The main disadvantage of Chromebooks is that they do not run Windows software (though they can connect to Cloud Office).  If you have a need for a particular program and there is no Chrome app for it, you will have to chose another platform.  If your need is for web browsing, basic word processing and basic spreadsheets, a Chromebook will probably meet your needs.  

    What will your next computer be?  At this point, I'm still thinking Windows PC but Chromebooks are looking better all the time.


    Disease Called Debt

    Friday, July 28, 2017

    Why I Bank At Metairie Bank


    I've seen a lot of blog articles over the years praising certain banks and offering handy affiliate links that allow readers to open accounts, and bloggers to be paid commissions.  I have nothing against bloggers making money, and I'm certainly open to earning more of it.  However, you will not find any affiliate links in this post, nor will I be paid for writing it.

    Years ago I wrote an article about how we came to be customers of Metairie Bank. Basically I felt that our prior bank, Chase, stole $6.00 from my son.  He did not have a bank account (or any money) but had received checks as graduation gifts.  I had him endorse the checks to me, take them to my bank (Chase) deposit them in my account and then cash a check I had written to him.  Since he did not have an account, they charged him $ 6.00 to cash his mother's check, drawn on their bank.

    This week I found yet another reason to be pleased that we chose to move our money and banking business to a relatively small local bank, Metairie Bank and Trust.  We have several large bills that are due only once or twice a year and we've had to pull money from savings to help pay for some of them this year.  I've read several bloggers who have suggested creating separate bank accounts for bills like that, and contributing to those accounts monthly, so, via the website, I opened a new savings account to cover such bills.

    When the bank statement came, I found that I had been charged a $15 service charge, and since I had never seen a service charge on my other savings account, I called the bank to find out what I did wrong.  The clerk who answered the phone could not help me but put me through to the officer in charge of my accounts.  I left a voicemail message and she called me back within a couple of hours.

    When I told her what the problem was, she explained why the service charge had been assessed--there was a minimum balance requirement that I had not met.  I told her I'd accept responsibility for not reading the fine print, but that I needed to close that account before that charge hit again.  She said that wouldn't be necessary and asked me what I expected the minimum balance to be and how many transactions per month I expected.  When I told her, she changed the type of account--no more than six transactions per month (more than I need) and no minimum balance and no fee.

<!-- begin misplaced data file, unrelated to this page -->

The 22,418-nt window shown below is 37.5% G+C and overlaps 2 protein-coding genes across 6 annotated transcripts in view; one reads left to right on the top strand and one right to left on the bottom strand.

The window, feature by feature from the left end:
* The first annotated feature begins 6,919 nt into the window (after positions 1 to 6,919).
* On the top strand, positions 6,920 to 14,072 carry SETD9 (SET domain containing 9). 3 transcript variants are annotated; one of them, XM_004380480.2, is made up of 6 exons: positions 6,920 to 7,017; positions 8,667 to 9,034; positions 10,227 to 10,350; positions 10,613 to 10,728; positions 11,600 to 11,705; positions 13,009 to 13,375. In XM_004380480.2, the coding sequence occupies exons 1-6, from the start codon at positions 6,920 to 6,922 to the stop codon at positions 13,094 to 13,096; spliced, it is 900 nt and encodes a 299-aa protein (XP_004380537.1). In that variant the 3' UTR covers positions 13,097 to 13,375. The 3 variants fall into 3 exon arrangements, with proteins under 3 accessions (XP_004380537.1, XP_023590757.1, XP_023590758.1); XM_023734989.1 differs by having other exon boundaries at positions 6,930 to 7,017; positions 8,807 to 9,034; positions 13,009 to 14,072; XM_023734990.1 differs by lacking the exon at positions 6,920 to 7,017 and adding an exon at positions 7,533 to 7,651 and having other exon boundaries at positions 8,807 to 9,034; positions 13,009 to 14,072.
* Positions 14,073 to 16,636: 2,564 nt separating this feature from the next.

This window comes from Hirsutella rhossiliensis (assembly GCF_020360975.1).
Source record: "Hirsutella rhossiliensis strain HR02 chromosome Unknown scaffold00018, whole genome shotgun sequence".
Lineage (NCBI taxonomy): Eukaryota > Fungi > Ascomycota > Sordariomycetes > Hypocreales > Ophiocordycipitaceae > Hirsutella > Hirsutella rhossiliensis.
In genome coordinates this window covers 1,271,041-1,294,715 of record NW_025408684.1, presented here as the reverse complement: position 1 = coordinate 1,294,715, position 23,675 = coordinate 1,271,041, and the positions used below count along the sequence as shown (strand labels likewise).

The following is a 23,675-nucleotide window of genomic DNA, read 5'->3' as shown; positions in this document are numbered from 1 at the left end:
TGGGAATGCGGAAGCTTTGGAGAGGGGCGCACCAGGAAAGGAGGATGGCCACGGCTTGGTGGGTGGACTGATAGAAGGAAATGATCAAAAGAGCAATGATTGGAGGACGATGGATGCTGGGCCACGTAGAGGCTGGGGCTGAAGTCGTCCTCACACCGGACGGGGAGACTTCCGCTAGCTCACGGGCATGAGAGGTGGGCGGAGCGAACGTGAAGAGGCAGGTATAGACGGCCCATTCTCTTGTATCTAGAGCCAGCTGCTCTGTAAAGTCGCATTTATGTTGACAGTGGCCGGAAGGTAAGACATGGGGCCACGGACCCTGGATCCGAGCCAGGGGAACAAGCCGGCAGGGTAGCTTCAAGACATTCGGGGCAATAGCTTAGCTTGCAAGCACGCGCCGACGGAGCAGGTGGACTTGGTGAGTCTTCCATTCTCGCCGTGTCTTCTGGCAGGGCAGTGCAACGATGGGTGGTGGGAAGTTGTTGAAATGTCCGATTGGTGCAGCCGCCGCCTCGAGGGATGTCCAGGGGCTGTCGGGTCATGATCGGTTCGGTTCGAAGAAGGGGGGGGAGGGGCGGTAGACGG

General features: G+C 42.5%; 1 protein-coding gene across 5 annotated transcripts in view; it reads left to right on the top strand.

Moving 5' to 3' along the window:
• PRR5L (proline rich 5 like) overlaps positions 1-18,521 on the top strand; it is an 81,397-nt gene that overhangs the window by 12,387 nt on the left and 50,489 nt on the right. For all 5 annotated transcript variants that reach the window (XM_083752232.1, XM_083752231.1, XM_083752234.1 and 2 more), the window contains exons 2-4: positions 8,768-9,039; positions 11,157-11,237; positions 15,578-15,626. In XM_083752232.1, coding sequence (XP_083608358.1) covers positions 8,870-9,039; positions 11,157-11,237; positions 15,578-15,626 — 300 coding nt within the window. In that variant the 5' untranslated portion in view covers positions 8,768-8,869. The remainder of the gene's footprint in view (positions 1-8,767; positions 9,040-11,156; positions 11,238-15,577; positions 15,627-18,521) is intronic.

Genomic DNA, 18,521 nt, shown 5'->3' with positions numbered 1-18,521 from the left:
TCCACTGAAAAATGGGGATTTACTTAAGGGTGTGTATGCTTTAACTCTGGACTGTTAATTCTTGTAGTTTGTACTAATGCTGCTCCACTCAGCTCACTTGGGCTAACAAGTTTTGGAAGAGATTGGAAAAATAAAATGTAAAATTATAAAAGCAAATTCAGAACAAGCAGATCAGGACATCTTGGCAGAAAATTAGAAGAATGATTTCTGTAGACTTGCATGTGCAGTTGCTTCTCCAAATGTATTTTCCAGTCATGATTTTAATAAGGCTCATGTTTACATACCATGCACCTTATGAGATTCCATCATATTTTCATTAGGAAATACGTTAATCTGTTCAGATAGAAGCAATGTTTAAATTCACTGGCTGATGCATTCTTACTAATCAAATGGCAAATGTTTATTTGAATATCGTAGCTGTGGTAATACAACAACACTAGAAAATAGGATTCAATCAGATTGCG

I then asked her if I was going to be charged for a paper statement, like I was on  my Girl Scout account and on the account for my Dad's estate.  I told her that with those accounts, I was willing to pay for the paper because it wasn't my money, but that I'd be ok with online only for the savings account.  Again, she said that wasn't necessary, and then went through all my accounts with me and changed them to accounts that met my needs and didn't charge ANY fees.

    My whole family banks at Metairie Bank.  They offer free teen accounts which require the teen to get parental permission for large debit card withdrawals.They are everything I want in a bank and I hope they are in business for a long time because I have no desire to go back to doing business with a behemoth like Chase.  While Metairie Bank probably isn't in your area, I'll bet there is a small local bank that offers better service than the "big boys" do; give them a chance.  You may be as happy as I am.
    brokeGIRLrich

    Friday, July 21, 2017

    Can You Make Money with Amway or Other MLM Companies

    One way many people make ends meet, or gain extra cash for investments or luxuries is via "side-hustles", jobs they do when not at their regular employment.  One such side-hustle that has been around for years is direct sales, otherwise known as "Multi-Level Marketing".

    What Is Multi-Level Marketing?

    Multi-Level Marketing is a business model wherein the company's products are sold directly from one person to another, without a physical store.  The sales people are independent contractors who set their own hours and find and service their own customers.

    It is called "multi-level" marketing because one characteristic of these businesses is that if you recruit and train a new sales representative, you get a share of his/her commissions, and depending on the company, a share of the commissions of the people those people recruit.  The people whose sales earn you money are called your "downline".  Generally speaking, people who make a lot of money in multi-level marketing companies are people with big downlines.

    What Types of Products Are Sold Via Multi-Level Marketing?

    The multi-level marketing model is used to sell products from insurance to cosmetics to toys or kitchen gadgets.  Well-known names include Avon, Amway, Pampered Chef and Discovery Toys. 

    How Do I Start With MLM?

    Many people have been invited to parties where the purpose is to display and sell MLM products.  You can go to parties selling Pampered Chef kitchenware, essential oils, candles or even sex toys.  Besides taking orders for merchandise, the sales representative is almost certain to tell you that you too could make money selling this stuff.  Today, many MLM sales people offer merchandise via facebook or webpage, and, again, let you know that you too could be doing this. In short, anyone who purchases anything from a MLM representative is likely to be encouraged to become a sales representative themselves.

    Why Would People Recruit Competitors?

    If you and I pretty much have the same circle of friends, why would I recruit you to sell the same widgets I'm selling?  Isn't that self-defeating?  There are three  reasons MLM sales people try to recruit friends and family to sell:
    • They receive commissions from their "downline".  When a representative recruits you, he or she trains you as well, and for the rest of your MLM career, will get a commission on things you sell.